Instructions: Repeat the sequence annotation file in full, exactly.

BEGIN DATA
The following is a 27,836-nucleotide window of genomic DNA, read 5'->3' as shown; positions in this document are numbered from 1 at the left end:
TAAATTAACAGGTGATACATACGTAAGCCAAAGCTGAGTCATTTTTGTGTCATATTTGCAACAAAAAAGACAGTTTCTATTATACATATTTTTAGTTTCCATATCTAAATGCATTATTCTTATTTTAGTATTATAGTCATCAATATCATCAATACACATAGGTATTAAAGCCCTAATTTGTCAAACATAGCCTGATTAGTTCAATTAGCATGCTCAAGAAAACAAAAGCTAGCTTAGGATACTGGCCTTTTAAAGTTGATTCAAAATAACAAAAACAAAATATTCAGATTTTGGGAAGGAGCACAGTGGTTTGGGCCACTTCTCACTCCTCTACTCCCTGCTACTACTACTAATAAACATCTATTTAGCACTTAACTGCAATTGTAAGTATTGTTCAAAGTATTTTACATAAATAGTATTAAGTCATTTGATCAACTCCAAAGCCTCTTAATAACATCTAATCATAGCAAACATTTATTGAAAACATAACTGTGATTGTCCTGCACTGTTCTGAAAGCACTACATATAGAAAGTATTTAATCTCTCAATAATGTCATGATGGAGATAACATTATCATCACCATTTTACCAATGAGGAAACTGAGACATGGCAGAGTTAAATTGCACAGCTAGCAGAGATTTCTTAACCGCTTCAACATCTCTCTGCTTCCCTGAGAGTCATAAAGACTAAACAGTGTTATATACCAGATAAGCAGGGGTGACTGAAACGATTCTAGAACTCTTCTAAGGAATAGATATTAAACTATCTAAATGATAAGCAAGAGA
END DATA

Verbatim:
The following is a 27,836-nucleotide window of genomic DNA, read 5'->3' as shown; positions in this document are numbered from 1 at the left end:
TAAATTAACAGGTGATACATACGTAAGCCAAAGCTGAGTCATTTTTGTGTCATATTTGCAACAAAAAAGACAGTTTCTATTATACATATTTTTAGTTTCCATATCTAAATGCATTATTCTTATTTTAGTATTATAGTCATCAATATCATCAATACACATAGGTATTAAAGCCCTAATTTGTCAAACATAGCCTGATTAGTTCAATTAGCATGCTCAAGAAAACAAAAGCTAGCTTAGGATACTGGCCTTTTAAAGTTGATTCAAAATAACAAAAACAAAATATTCAGATTTTGGGAAGGAGCACAGTGGTTTGGGCCACTTCTCACTCCTCTACTCCCTGCTACTACTACTAATAAACATCTATTTAGCACTTAACTGCAATTGTAAGTATTGTTCAAAGTATTTTACATAAATAGTATTAAGTCATTTGATCAACTCCAAAGCCTCTTAATAACATCTAATCATAGCAAACATTTATTGAAAACATAACTGTGATTGTCCTGCACTGTTCTGAAAGCACTACATATAGAAAGTATTTAATCTCTCAATAATGTCATGATGGAGATAACATTATCATCACCATTTTACCAATGAGGAAACTGAGACATGGCAGAGTTAAATTGCACAGCTAGCAGAGATTTCTTAACCGCTTCAACATCTCTCTGCTTCCCTGAGAGTCATAAAGACTAAACAGTGTTATATACCAGATAAGCAGGGGTGACTGAAACGATTCTAGAACTCTTCTAAGGAATAGATATTAAACTATCTAAATGATAAGCAAGAGA